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2014 Mecklenburg County State of the Environment Report

Lake Intended Use: How Good is the Water?

indicatorWater quality in Charlotte-Mecklenburg's three lakes generally meets the state standards for the‚Äčir intended uses which include recreation and supplying drinking water. Overall water quality is very good and the trend remains stable.

LUSI chart 

Lake Intended Uses
Lake Norman, Mountain Island Lake, and Lake Wylie cover more than 47,000 acres. Together, the three lakes bordering Charlotte-Mecklenburg hold about 465 trillion gallons of water. The water quality of the three lakes meets state standards for the lakes' intended uses. The NC Division of Water Quality has classified the lakes as Class B and WS-IV waters for use by residents, industry and supplying drinking water. The lakes provide approximately 110 million gallons of drinking water each day to Charlotte-Mecklenburg.

Water quality in our lakes
Based on the Lake Use-Supported Index (LUSI) developed by Charlotte-Mecklenburg Storm Water Services, the overall water quality downstream of Charlotte-Mecklenburg at Lake Wylie is very good; it improves upstream at Mountain Island Lake, and improves still further upstream at Lake Norman. The LUSI data represented in SOER 2014 differs from previous SOER reports in that the SOER 2012 LUSI illustrated only data from monitoring sites located in coves within Mecklenburg County. Cove water quality data continues to show an improving trend. For SOER 2014 we have included data from all of our lake monitoring sites including several main channel sites. This provides a better overall picture of water quality conditions throughout the lake, but has had a stabilizing effect on the previously reported upward trend. When including data from all lake monitoring sites, the trend since 2012 is basically stable (flat) and within the Good/Excellent range.

What we look for
LUSI is based on various water quality parameters. Each parameter is an independent measure of water quality, with fecal coliform being the most important indicator of swimmability. Fecal coliform bacteria levels are usually low in the three lakes, except in coves after significant storm events. Bacteria levels that exceed North Carolina water quality standards can directly impact the health of swimmers.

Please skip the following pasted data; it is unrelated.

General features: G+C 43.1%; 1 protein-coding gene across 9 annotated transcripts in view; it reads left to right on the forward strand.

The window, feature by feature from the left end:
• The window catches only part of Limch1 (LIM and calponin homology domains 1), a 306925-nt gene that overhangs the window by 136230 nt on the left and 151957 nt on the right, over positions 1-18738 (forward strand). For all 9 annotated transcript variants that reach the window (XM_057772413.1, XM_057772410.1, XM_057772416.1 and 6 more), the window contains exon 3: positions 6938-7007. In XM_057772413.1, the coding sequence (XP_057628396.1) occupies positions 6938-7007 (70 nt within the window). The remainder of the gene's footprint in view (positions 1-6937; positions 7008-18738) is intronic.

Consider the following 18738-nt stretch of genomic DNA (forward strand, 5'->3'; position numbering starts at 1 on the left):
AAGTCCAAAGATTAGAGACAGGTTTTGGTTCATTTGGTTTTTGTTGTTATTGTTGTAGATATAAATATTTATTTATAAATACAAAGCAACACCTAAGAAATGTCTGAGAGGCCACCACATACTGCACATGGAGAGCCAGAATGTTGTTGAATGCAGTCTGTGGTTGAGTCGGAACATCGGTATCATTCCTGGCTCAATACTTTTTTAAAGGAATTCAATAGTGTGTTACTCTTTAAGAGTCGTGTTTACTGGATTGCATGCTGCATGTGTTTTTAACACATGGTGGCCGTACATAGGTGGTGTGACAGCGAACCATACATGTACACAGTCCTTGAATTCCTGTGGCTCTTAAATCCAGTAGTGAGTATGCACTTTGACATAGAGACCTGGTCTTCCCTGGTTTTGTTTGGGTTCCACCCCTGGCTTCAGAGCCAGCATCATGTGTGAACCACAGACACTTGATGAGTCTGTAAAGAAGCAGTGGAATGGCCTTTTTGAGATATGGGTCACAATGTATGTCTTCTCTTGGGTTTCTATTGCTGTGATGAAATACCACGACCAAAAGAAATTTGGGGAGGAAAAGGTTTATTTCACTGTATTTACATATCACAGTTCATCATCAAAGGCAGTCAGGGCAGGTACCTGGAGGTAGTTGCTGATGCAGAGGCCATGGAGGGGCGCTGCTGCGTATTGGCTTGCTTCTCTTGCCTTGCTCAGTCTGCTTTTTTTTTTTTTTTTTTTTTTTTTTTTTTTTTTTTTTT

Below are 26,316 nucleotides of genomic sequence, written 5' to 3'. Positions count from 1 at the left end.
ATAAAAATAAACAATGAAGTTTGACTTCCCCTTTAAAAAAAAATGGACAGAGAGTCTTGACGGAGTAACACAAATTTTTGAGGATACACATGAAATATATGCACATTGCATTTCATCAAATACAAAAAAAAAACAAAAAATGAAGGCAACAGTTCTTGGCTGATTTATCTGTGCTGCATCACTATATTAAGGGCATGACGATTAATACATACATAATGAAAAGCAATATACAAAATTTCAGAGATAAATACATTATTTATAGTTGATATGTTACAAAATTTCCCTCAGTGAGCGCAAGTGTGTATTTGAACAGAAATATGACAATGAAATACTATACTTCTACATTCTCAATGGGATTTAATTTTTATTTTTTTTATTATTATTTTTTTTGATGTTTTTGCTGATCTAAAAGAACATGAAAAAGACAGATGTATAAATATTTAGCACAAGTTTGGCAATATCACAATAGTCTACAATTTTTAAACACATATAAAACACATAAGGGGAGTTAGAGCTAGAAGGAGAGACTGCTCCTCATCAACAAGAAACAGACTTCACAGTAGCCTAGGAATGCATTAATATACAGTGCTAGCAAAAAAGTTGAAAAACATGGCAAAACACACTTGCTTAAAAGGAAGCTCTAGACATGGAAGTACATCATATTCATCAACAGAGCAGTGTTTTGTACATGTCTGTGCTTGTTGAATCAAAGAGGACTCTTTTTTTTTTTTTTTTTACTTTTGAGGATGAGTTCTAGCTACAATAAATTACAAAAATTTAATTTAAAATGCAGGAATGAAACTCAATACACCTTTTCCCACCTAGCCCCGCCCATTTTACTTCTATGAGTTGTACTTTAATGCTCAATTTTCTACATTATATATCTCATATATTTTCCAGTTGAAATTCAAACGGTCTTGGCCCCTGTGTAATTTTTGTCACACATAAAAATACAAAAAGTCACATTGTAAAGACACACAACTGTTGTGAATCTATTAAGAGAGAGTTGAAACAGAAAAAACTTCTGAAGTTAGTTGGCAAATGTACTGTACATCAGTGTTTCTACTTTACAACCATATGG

Sources of fecal coliform include sanitary sewer spills and waste from domestic pets, farm animals and wildlife. Fecal bacteria can be reduced or controlled by:
  • maintaining intact lake buffers
  • agricultural BMPs
  • pet waste pickup
  • sanitary sewer system maintenance (inspection and cleaning)
  • regular septic system maintenance

Although overall water quality is determined by a combination of many factors, fecal coliform is the single biggest indicator of swimmability and recreational suitability.

Fish consumption advisories
The bioaccumulation of toxins in fish tissue due to prolonged exposure to pollutants has resulted in the issuance of advisories by the State on the number of fish that are safe for human consumption. More about fish consumption advisories on local lakes.

For more information contact:

More information

Return to Water Chapter Page 

The trends shown in the State of the Environment Report are not all based on tests of statistical significance. Data analysis, anecdotal evidence, and best professional judgment have been compiled to represent these trends. The State of the Environment Report takes a snapshot of important environmental indicators in an effort to educate the public while highlighting challenges, successes and the general direction of change for each indicator. For additional information on these indicators and the determination of trends, please follow the links and feel free to contact the appropriate resources.

Last updated 2/20/14